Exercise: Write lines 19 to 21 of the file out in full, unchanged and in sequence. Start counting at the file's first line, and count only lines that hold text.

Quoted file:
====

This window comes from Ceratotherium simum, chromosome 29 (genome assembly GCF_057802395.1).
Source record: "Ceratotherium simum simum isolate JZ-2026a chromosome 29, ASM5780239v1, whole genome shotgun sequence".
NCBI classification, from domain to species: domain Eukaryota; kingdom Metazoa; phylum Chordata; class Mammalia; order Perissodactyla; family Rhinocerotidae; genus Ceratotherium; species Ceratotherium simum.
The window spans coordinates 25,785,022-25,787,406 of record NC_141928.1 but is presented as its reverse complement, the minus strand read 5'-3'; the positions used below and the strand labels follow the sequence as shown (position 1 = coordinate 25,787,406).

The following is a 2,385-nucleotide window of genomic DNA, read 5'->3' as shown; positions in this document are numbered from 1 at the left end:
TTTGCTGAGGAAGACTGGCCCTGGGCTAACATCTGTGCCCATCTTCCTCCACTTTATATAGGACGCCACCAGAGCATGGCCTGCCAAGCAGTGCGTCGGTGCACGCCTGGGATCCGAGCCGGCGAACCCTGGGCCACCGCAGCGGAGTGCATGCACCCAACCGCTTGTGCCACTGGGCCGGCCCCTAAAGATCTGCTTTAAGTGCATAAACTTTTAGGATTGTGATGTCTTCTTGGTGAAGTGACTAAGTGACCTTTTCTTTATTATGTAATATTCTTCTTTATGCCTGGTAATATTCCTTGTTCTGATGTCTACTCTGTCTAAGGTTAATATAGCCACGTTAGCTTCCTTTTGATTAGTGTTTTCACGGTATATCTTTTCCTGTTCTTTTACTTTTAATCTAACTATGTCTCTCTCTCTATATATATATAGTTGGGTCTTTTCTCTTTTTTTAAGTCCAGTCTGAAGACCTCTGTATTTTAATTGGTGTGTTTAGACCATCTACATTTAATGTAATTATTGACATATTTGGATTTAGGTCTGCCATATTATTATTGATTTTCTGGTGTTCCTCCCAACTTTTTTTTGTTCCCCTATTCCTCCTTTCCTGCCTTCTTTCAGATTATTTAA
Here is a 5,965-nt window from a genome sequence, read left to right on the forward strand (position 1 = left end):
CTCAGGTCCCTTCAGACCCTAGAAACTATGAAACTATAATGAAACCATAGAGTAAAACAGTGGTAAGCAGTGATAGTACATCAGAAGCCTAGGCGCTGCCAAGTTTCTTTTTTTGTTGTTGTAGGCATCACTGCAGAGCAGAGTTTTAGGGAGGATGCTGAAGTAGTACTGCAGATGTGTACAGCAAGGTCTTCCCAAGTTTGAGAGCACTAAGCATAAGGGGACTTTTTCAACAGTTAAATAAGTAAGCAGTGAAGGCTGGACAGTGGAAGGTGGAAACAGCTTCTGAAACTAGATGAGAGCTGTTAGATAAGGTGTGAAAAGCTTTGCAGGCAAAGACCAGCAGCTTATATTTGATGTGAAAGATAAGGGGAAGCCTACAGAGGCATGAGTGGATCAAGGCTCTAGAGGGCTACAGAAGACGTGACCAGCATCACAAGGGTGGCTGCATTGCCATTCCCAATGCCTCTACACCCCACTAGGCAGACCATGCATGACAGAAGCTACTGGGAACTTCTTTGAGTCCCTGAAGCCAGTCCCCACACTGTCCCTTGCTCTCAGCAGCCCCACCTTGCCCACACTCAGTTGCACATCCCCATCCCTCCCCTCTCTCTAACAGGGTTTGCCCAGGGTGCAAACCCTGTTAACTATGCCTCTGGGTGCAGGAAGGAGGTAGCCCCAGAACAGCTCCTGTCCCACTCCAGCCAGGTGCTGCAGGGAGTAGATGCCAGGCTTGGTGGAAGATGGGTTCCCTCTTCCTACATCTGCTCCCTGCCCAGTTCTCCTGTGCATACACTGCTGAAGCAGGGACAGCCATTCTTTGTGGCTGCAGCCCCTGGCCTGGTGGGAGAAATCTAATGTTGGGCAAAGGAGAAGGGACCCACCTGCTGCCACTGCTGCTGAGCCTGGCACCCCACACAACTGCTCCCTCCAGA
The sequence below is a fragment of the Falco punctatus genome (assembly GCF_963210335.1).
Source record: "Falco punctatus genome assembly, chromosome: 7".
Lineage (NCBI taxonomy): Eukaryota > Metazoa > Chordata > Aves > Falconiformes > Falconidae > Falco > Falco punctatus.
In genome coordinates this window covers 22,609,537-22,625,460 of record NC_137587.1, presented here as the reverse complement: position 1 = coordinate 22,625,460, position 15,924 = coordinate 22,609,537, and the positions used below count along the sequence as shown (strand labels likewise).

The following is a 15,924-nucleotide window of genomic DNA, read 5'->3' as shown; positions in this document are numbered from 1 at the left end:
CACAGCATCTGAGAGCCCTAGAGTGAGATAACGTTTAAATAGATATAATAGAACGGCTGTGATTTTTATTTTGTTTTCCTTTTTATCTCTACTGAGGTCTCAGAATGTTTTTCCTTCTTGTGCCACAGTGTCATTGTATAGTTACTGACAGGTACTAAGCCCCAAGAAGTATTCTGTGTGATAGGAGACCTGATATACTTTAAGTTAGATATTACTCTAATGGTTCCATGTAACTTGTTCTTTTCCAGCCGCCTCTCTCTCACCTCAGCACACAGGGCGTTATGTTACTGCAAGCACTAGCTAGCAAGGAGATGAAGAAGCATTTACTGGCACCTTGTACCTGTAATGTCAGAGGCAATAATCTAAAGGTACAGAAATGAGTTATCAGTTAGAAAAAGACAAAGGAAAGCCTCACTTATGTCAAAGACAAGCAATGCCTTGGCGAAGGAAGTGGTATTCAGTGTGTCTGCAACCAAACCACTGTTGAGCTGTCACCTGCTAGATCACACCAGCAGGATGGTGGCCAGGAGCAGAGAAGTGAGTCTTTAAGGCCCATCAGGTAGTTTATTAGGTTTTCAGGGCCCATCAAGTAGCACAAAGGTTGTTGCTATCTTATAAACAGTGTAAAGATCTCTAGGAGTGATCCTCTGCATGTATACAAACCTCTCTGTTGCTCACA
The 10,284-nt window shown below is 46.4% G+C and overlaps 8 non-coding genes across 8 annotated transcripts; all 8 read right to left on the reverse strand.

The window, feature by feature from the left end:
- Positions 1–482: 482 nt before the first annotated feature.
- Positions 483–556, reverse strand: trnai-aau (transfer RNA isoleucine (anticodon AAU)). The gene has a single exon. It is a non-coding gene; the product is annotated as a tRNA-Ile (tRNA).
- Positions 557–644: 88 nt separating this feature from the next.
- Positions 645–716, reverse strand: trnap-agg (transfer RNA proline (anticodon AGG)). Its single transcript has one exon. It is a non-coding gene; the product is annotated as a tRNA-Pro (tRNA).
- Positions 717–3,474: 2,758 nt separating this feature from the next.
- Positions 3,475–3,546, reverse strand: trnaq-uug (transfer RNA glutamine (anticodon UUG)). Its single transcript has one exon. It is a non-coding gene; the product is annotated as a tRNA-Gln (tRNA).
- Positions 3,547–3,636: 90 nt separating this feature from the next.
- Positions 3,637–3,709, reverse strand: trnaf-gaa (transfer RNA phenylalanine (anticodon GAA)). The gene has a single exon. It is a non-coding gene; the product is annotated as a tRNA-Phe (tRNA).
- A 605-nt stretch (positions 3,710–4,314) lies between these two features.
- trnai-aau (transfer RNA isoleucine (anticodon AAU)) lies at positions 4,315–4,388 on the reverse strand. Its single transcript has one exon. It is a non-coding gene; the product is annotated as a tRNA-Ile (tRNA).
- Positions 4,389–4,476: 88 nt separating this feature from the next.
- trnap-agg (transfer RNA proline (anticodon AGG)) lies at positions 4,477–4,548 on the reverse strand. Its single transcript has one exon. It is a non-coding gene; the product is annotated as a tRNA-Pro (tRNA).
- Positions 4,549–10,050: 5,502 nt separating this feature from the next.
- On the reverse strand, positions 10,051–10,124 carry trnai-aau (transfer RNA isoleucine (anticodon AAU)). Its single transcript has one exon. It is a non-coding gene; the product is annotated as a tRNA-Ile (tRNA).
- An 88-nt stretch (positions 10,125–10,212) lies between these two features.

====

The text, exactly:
- Positions 557–644: 88 nt separating this feature from the next.
- Positions 645–716, reverse strand: trnap-agg (transfer RNA proline (anticodon AGG)). Its single transcript has one exon. It is a non-coding gene; the product is annotated as a tRNA-Pro (tRNA).
- Positions 717–3,474: 2,758 nt separating this feature from the next.